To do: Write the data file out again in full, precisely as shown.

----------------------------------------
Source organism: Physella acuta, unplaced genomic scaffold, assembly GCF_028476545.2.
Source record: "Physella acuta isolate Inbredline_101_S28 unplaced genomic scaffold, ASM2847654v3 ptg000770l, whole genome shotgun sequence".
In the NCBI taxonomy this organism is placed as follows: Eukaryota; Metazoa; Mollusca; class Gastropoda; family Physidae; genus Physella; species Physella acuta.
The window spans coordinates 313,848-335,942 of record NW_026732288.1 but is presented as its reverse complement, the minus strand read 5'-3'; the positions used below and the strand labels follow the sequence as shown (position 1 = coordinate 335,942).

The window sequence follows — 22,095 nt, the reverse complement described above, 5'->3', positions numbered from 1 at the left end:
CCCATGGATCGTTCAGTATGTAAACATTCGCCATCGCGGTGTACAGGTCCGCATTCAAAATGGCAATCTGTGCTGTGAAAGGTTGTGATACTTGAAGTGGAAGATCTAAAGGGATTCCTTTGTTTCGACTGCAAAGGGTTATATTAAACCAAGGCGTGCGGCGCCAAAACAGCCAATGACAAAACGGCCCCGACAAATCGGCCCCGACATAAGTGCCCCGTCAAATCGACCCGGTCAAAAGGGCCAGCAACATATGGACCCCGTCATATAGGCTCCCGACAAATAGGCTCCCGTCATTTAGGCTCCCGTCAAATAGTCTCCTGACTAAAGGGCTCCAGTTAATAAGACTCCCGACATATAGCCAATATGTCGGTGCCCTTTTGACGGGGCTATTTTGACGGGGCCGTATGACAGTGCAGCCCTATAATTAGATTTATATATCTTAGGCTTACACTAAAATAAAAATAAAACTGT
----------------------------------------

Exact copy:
Source organism: Physella acuta, unplaced genomic scaffold, assembly GCF_028476545.2.
Source record: "Physella acuta isolate Inbredline_101_S28 unplaced genomic scaffold, ASM2847654v3 ptg000770l, whole genome shotgun sequence".
In the NCBI taxonomy this organism is placed as follows: Eukaryota; Metazoa; Mollusca; class Gastropoda; family Physidae; genus Physella; species Physella acuta.
The window spans coordinates 313,848-335,942 of record NW_026732288.1 but is presented as its reverse complement, the minus strand read 5'-3'; the positions used below and the strand labels follow the sequence as shown (position 1 = coordinate 335,942).

The window sequence follows — 22,095 nt, the reverse complement described above, 5'->3', positions numbered from 1 at the left end:
CCCATGGATCGTTCAGTATGTAAACATTCGCCATCGCGGTGTACAGGTCCGCATTCAAAATGGCAATCTGTGCTGTGAAAGGTTGTGATACTTGAAGTGGAAGATCTAAAGGGATTCCTTTGTTTCGACTGCAAAGGGTTATATTAAACCAAGGCGTGCGGCGCCAAAACAGCCAATGACAAAACGGCCCCGACAAATCGGCCCCGACATAAGTGCCCCGTCAAATCGACCCGGTCAAAAGGGCCAGCAACATATGGACCCCGTCATATAGGCTCCCGACAAATAGGCTCCCGTCATTTAGGCTCCCGTCAAATAGTCTCCTGACTAAAGGGCTCCAGTTAATAAGACTCCCGACATATAGCCAATATGTCGGTGCCCTTTTGACGGGGCTATTTTGACGGGGCCGTATGACAGTGCAGCCCTATAATTAGATTTATATATCTTAGGCTTACACTAAAATAAAAATAAAACTGT